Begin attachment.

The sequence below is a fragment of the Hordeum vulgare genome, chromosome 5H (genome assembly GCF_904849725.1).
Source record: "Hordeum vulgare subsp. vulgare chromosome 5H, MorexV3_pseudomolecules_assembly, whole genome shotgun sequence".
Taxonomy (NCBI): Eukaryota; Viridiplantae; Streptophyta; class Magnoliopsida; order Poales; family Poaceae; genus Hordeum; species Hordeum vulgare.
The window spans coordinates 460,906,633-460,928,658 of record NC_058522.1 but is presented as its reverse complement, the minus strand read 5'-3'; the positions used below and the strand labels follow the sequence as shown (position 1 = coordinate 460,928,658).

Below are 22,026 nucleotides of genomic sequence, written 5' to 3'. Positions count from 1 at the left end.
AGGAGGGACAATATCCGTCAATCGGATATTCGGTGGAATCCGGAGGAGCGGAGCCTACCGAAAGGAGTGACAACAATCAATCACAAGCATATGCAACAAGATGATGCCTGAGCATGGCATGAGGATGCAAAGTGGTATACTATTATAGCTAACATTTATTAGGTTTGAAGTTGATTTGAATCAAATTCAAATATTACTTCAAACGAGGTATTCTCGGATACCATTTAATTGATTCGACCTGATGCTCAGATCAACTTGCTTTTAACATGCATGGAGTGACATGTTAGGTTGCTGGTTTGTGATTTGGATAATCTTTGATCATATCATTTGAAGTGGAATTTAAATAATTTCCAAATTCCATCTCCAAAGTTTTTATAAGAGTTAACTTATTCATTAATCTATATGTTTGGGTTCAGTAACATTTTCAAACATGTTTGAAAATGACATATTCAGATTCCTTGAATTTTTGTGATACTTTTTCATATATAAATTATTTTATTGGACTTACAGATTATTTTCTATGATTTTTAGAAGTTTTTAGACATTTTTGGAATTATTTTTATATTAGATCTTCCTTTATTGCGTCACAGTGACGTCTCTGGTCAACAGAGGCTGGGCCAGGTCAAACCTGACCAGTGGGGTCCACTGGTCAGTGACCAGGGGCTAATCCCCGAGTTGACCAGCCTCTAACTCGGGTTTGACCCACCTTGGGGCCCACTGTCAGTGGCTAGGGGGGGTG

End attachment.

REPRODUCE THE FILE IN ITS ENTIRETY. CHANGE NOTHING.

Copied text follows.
The sequence below is a fragment of the Hordeum vulgare genome, chromosome 5H (genome assembly GCF_904849725.1).
Source record: "Hordeum vulgare subsp. vulgare chromosome 5H, MorexV3_pseudomolecules_assembly, whole genome shotgun sequence".
Taxonomy (NCBI): Eukaryota; Viridiplantae; Streptophyta; class Magnoliopsida; order Poales; family Poaceae; genus Hordeum; species Hordeum vulgare.
The window spans coordinates 460,906,633-460,928,658 of record NC_058522.1 but is presented as its reverse complement, the minus strand read 5'-3'; the positions used below and the strand labels follow the sequence as shown (position 1 = coordinate 460,928,658).

Below are 22,026 nucleotides of genomic sequence, written 5' to 3'. Positions count from 1 at the left end.
AGGAGGGACAATATCCGTCAATCGGATATTCGGTGGAATCCGGAGGAGCGGAGCCTACCGAAAGGAGTGACAACAATCAATCACAAGCATATGCAACAAGATGATGCCTGAGCATGGCATGAGGATGCAAAGTGGTATACTATTATAGCTAACATTTATTAGGTTTGAAGTTGATTTGAATCAAATTCAAATATTACTTCAAACGAGGTATTCTCGGATACCATTTAATTGATTCGACCTGATGCTCAGATCAACTTGCTTTTAACATGCATGGAGTGACATGTTAGGTTGCTGGTTTGTGATTTGGATAATCTTTGATCATATCATTTGAAGTGGAATTTAAATAATTTCCAAATTCCATCTCCAAAGTTTTTATAAGAGTTAACTTATTCATTAATCTATATGTTTGGGTTCAGTAACATTTTCAAACATGTTTGAAAATGACATATTCAGATTCCTTGAATTTTTGTGATACTTTTTCATATATAAATTATTTTATTGGACTTACAGATTATTTTCTATGATTTTTAGAAGTTTTTAGACATTTTTGGAATTATTTTTATATTAGATCTTCCTTTATTGCGTCACAGTGACGTCTCTGGTCAACAGAGGCTGGGCCAGGTCAAACCTGACCAGTGGGGTCCACTGGTCAGTGACCAGGGGCTAATCCCCGAGTTGACCAGCCTCTAACTCGGGTTTGACCCACCTTGGGGCCCACTGTCAGTGGCTAGGGGGGGTG